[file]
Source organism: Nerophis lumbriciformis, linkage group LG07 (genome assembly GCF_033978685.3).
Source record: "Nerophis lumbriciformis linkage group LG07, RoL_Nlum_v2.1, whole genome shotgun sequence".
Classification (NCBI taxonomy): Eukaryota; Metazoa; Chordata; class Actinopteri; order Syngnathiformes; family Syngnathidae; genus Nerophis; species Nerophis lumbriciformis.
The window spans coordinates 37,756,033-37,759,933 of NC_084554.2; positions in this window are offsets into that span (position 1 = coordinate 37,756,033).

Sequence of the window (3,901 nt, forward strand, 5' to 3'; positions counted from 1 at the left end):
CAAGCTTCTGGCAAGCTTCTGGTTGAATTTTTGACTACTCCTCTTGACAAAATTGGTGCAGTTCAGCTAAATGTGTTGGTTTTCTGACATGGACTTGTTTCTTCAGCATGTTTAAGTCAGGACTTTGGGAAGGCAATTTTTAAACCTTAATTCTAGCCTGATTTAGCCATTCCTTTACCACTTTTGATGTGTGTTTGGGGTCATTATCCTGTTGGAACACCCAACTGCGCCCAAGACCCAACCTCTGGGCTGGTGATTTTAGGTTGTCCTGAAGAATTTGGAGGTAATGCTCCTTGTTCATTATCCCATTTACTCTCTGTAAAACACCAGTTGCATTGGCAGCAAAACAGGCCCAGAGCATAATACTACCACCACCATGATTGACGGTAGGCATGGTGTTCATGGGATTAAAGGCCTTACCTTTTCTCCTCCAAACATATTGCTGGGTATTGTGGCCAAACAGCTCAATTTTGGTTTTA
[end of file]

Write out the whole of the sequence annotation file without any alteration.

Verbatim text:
Source organism: Nerophis lumbriciformis, linkage group LG07 (genome assembly GCF_033978685.3).
Source record: "Nerophis lumbriciformis linkage group LG07, RoL_Nlum_v2.1, whole genome shotgun sequence".
Classification (NCBI taxonomy): Eukaryota; Metazoa; Chordata; class Actinopteri; order Syngnathiformes; family Syngnathidae; genus Nerophis; species Nerophis lumbriciformis.
The window spans coordinates 37,756,033-37,759,933 of NC_084554.2; positions in this window are offsets into that span (position 1 = coordinate 37,756,033).

Sequence of the window (3,901 nt, forward strand, 5' to 3'; positions counted from 1 at the left end):
CAAGCTTCTGGCAAGCTTCTGGTTGAATTTTTGACTACTCCTCTTGACAAAATTGGTGCAGTTCAGCTAAATGTGTTGGTTTTCTGACATGGACTTGTTTCTTCAGCATGTTTAAGTCAGGACTTTGGGAAGGCAATTTTTAAACCTTAATTCTAGCCTGATTTAGCCATTCCTTTACCACTTTTGATGTGTGTTTGGGGTCATTATCCTGTTGGAACACCCAACTGCGCCCAAGACCCAACCTCTGGGCTGGTGATTTTAGGTTGTCCTGAAGAATTTGGAGGTAATGCTCCTTGTTCATTATCCCATTTACTCTCTGTAAAACACCAGTTGCATTGGCAGCAAAACAGGCCCAGAGCATAATACTACCACCACCATGATTGACGGTAGGCATGGTGTTCATGGGATTAAAGGCCTTACCTTTTCTCCTCCAAACATATTGCTGGGTATTGTGGCCAAACAGCTCAATTTTGGTTTTA